And Then I Read: REVOLVER

© Matt Kindt.

There are some comics creators endowed with massive amounts of art talent, so that anything they turn out looks wonderful. There are others with less talent who produce work worth viewing through innovative concepts and thoroughly dedicated execution. Matt Kindt is one of those (sorry for the knock on your art skills, Matt). The idea behind this book is terrific: an ordinary guy with a dull job, an oppressive boss and an almost as oppressive girlfriend goes to sleep one night and wakes up in an alternate version of his world, one in the midst of a war, with chaos and destruction everywhere, a world where surviving from day to day is a major struggle. When an exhausted and stressed-out Sam goes to sleep in that world, he wakes up in his original dull but safe one. So it goes, each time he falls asleep, he jumps from one to the other. The same people are in both, but greatly changed by events. Gradually Sam begins to piece together some common threads, and sets out to track down a man who seems to be powerful in both worlds, and might have some answers as to what’s going on. Sound intriguing? It is.

As I said, I’m not a big fan of Matt’s art, it has a crudeness to it that doesn’t appeal to me, but I do admire what he accomplishes with it. All the pages use a duotone color scheme, but different colors for each world, helping to separate the two threads. Fine lettering by Steve Wands helps give the book a consistent voice, but everything else is by Kindt. This is a page from the chaotic world. The characters are well-developed, even if most of them aren’t very sympathetic, and the plot continues to take surprising hops, just as Sam does. I like the way he gradually evolves from a passive observer of his own life to someone with a plan to take firm control of it, a plan that takes courage and cleverness. REVOLVER is a great read, and an innovative use of the graphic format as well. Recommended.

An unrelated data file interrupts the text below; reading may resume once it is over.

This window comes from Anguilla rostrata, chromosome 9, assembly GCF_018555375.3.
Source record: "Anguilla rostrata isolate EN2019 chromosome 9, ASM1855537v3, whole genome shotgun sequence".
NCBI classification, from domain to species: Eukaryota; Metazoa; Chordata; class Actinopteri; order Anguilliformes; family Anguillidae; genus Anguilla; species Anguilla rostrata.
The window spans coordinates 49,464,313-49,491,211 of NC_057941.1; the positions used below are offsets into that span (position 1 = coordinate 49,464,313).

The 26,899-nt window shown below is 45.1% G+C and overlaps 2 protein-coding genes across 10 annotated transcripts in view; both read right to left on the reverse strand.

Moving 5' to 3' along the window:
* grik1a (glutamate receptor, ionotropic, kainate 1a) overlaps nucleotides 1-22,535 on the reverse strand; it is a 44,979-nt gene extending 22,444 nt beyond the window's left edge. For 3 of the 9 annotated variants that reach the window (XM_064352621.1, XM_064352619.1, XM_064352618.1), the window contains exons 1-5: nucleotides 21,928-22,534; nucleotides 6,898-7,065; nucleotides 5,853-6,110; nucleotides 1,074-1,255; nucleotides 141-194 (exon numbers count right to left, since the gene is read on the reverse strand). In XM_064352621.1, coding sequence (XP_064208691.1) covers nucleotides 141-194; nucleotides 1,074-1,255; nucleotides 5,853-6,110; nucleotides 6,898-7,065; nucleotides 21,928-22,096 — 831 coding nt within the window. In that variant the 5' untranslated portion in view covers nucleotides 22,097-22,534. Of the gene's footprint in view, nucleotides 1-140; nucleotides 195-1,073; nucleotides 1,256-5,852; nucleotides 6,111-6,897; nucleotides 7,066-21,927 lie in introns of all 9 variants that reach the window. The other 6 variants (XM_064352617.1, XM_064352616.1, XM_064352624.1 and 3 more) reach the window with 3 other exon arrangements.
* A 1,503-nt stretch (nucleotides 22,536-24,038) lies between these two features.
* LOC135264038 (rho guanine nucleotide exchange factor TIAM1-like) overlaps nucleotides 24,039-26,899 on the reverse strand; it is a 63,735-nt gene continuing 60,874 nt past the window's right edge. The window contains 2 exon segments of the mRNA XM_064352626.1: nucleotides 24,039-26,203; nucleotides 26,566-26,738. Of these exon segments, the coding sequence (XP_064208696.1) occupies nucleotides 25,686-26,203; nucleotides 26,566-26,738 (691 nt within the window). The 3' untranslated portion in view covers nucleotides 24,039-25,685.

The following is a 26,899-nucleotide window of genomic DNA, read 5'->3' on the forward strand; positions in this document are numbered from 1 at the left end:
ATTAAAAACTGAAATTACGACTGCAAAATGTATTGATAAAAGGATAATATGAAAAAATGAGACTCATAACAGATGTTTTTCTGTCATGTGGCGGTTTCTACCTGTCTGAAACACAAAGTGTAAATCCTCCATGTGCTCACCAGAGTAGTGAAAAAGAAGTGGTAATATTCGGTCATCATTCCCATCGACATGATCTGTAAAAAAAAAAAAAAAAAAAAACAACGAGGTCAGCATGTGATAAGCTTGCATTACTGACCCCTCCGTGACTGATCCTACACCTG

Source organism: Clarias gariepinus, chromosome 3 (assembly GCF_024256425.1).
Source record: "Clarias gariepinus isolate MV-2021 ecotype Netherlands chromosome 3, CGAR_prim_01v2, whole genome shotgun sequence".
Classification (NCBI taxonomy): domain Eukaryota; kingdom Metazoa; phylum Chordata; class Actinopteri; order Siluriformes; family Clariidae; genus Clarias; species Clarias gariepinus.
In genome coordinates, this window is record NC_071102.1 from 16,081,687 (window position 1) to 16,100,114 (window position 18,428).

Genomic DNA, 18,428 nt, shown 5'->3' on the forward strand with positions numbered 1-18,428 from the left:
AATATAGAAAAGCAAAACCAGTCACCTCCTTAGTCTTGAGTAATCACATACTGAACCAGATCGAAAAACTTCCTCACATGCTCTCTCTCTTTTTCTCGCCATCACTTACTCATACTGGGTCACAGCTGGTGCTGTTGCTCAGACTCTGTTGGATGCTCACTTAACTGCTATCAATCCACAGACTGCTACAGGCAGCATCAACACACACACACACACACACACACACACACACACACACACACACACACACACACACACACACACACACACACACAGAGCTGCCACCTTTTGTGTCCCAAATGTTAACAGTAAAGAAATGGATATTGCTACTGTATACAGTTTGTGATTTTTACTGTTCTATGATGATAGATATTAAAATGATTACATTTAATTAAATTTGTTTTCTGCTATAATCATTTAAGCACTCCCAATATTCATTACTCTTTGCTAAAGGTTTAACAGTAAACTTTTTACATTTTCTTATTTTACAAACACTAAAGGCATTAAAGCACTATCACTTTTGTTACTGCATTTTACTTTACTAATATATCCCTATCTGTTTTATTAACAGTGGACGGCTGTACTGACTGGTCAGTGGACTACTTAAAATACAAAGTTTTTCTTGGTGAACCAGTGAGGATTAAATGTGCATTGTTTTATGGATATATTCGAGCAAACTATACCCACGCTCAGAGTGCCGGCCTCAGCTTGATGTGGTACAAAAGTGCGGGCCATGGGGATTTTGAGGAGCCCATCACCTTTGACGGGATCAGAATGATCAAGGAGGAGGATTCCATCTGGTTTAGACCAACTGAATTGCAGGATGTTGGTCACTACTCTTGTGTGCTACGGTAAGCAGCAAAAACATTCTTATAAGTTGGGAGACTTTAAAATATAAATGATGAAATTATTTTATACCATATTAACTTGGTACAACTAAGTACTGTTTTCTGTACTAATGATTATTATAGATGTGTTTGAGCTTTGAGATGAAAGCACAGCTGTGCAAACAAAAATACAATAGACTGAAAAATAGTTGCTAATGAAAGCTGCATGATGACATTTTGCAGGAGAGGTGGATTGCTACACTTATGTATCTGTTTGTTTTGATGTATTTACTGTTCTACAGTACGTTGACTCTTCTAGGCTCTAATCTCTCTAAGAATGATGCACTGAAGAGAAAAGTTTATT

2 thoughts on “And Then I Read: REVOLVER

  1. Jonathan Petersen

    I’ll admit the art is unique, but Kindt has gotten much better since Pistolwhip. And his stories usually work well with the art style, showcasing small details in the art that might be missed if the drawings were done differently. Kindt is a creator that convinces me to buy a book just based on the credits alone. His books are important, and always make me reconsider what I just read.
    Since you pointed out the lettering by Steve Wands, I feel obligated to make sure you’ve seen that he has a new column that he started at

Leave a Reply

Your email address will not be published. Required fields are marked *

This site uses Akismet to reduce spam. Learn how your comment data is processed.